Ulcerative colitis (UC) is a chronic inflammatory disease that elevates an individual's risk of colon cancer. After 30 years, ten to twenty percent of patients with chronic ulcerative colitis have developed colon cancer. The current recommendations for patient management entail annual endoscopic surveillance with procurement of multiple biopsies, which are histologically assessed by a pathologist for signs of neoplasia. For cancer detection to be useful, it must occur during a narrow window of time between when a local tumor becomes large enough to have a high probability of being sampled but before it has spread to elsewhere in the body and become untreatable. Because of this limitation, endoscopy must be relatively frequent and sampling relatively extensive, making current surveillance techniques, expensive, time consuming and impractical for many individuals. We have recently demonstrated that DNA sequence alterations at mutational hotspots can be used to track abnormal patterns of clonal cell growth in normal-appearing tissues throughout the entire colon of UC patients harboring localized cancers, but not in those with similarly inflamed colons without cancer or precancerous lesions. In a blinded pilot study, in which we screened for clonal mutations at polyguanine tracts in random biopsies from UC patients'colons, we were able to distinguish UC patients with cancer and precancerous lesions (11 patients, 61 mutations) from age and disease-duration matched patients who were cancer/dysplasia free (8 patients 2 mutations) with 100% sensitivity and 92% specificity using only five samples per patient. Our proposed studies will further characterize and validate the association between mutations in polyguanine tracts in DNA with the development of colon cancer in UC. We will enhance our assay throughput and sensitivity through optimal selection of genomic mutational hotspots and technical improvements using both conventional and next-generation sequencing technology. We will determine if our mutational markers can be detected in biopsies prior to the histological detection of precancerous lesions or tumors by histology. In addition, we will determine the changes that occur in colon cells that generate mutations in polyguanine tracts. These cellular alterations may provide new targets to prevent the emergence of colon cancers in ulcerative colitis. Our studies should reduce the cost and the number of patients requiring extensive cancer surveillance and ultimately may be applicable for the early detection of a variety of inflammation-driven cancers.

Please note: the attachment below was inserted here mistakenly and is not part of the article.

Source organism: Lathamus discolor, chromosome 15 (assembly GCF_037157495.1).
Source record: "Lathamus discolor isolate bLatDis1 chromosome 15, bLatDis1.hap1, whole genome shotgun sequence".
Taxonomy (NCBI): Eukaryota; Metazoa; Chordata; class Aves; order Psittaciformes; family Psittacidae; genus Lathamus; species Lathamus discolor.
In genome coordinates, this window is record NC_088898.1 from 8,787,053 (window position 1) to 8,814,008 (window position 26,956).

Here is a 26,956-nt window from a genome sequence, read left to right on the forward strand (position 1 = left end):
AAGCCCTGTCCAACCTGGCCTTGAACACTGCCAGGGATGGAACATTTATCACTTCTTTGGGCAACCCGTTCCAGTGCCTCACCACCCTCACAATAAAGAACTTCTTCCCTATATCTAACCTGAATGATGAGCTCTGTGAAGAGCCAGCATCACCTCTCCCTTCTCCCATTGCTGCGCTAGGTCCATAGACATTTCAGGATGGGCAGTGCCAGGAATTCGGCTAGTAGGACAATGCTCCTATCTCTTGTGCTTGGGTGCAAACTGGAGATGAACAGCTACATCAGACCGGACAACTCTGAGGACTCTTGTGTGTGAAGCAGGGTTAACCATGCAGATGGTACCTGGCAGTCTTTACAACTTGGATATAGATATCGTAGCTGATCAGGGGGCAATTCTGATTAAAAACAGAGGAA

Public Health Relevance

Many chronic inflammatory diseases increase a patient's risk of cancer, requiring these individuals to be closely monitored for emerging tumors. Current techniques for cancer surveillance are insufficiently sensitive, time-consuming and costly. We propose to develop better methods for identifying early cancers with greater ease and at less cost using state-of-the-art DNA sequencing technology that can be rapidly commercialized for translation to patient care settings.

National Institute of Health (NIH)
National Cancer Institute (NCI)
Research Project (R01)
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Cancer Genetics Study Section (CG)
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Wagner, Paul D
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University of Washington
Schools of Medicine
United States
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Kennedy, Scott R; Schmitt, Michael W; Fox, Edward J et al. (2014) Detecting ultralow-frequency mutations by Duplex Sequencing. Nat Protoc 9:2586-606
Fox, Edward J; Loeb, Lawrence A (2014) Cancer: One cell at a time. Nature 512:143-4
Salk, Jesse J; Bansal, Aasthaa; Lai, Lisa A et al. (2013) Clonal expansions and short telomeres are associated with neoplasia in early-onset, but not late-onset, ulcerative colitis. Inflamm Bowel Dis 19:2593-602
Fox, Edward J; Prindle, Marc J; Loeb, Lawrence A (2013) Do mutator mutations fuel tumorigenesis? Cancer Metastasis Rev 32:353-61